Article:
Articles in regional publications that pertain to a wide range of North Carolina-related topics.
for North Carolina Folklore Journal Vol. 49 Issue 1, Spring/Summer 2002
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The Museum of the Cherokee Indian opened in 1948 on the Qualla Boundary in Western North Carolina. Over 125,000 people visit it annually. The museum received the North Carolina Folklore Society 2001 Community Traditions Award for outstanding contributions to preservation, continuation, and appreciation of Cherokee traditional culture.
Mary Jane Prince Queen of Jackson County is a recipient of a North Carolina Folklore Society 2001 Brown-Hudson Award, for keeping alive the music traditions of her family - British ballads, American folksongs, and sacred songs - and passing them on to her children and grandchildren.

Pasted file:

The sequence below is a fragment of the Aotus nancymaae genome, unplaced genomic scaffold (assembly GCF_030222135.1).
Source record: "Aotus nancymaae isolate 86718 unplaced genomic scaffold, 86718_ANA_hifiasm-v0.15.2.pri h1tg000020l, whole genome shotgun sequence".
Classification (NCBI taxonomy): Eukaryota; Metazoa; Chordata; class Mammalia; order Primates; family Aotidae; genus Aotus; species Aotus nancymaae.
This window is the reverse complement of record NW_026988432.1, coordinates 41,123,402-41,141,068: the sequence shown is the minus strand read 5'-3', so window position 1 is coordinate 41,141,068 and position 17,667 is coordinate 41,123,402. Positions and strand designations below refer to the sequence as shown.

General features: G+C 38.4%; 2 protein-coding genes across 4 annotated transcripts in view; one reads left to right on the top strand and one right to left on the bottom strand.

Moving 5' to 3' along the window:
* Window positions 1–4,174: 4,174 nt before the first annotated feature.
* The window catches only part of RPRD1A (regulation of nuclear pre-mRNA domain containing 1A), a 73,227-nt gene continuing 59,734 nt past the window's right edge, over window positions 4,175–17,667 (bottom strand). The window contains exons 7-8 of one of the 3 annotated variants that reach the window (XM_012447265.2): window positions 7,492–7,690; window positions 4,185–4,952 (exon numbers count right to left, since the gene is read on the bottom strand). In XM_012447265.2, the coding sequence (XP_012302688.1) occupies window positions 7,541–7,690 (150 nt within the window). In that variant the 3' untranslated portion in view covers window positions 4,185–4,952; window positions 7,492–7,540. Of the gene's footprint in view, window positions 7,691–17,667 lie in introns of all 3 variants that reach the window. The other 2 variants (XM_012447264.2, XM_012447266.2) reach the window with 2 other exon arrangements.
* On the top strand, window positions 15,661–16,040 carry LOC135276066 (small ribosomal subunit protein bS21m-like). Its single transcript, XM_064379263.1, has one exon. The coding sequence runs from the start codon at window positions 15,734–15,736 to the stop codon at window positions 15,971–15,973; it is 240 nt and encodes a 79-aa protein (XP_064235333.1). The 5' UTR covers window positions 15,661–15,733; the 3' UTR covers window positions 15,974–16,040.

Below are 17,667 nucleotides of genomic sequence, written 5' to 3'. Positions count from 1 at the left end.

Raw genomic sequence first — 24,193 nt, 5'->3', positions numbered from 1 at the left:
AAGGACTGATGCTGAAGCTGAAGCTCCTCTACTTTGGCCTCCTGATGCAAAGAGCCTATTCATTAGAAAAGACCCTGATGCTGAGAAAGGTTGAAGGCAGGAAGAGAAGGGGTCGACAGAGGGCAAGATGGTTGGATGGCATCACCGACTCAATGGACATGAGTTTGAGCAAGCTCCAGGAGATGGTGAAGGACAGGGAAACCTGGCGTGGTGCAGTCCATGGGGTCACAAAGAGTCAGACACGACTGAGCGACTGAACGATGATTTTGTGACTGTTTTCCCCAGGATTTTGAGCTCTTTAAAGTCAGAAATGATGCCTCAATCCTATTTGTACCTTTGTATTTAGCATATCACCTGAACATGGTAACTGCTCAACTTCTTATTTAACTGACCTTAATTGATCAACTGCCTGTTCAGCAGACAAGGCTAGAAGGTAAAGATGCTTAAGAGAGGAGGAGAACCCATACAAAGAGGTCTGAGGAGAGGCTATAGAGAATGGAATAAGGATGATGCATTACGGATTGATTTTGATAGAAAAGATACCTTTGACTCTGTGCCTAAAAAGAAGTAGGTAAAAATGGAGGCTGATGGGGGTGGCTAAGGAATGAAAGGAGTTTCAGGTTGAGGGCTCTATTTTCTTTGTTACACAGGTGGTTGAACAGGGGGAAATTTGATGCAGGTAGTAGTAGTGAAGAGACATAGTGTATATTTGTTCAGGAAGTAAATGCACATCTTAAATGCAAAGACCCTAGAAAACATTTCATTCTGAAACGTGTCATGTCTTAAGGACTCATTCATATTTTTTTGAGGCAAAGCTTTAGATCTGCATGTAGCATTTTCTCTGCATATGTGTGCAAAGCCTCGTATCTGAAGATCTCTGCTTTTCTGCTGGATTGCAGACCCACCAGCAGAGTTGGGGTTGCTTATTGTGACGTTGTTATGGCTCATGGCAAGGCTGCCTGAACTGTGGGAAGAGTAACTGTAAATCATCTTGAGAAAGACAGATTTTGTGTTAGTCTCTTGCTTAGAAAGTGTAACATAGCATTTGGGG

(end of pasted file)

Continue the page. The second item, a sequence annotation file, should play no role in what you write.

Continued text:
Freeman Owle is a member of the Eastern Band of the Cherokee Indians. He received a North Carolina Folklore Society 2001 Brown-Hudson Award for his contributions to the continuation, appreciation, and study of North Carolina folklife.
Performer of regional folksongs, writer, and scholar, Betty Smith received a North Carolina Folklore Society 2001 Brown-Hudson Folklore Award for her contribution to the study and appreciation of North Carolina folklife.
The original article “The 2000 Community Traditions Award for El Pueblo, Inc., appeared in issue 47.2. This is a reproduction in Spanish of that article.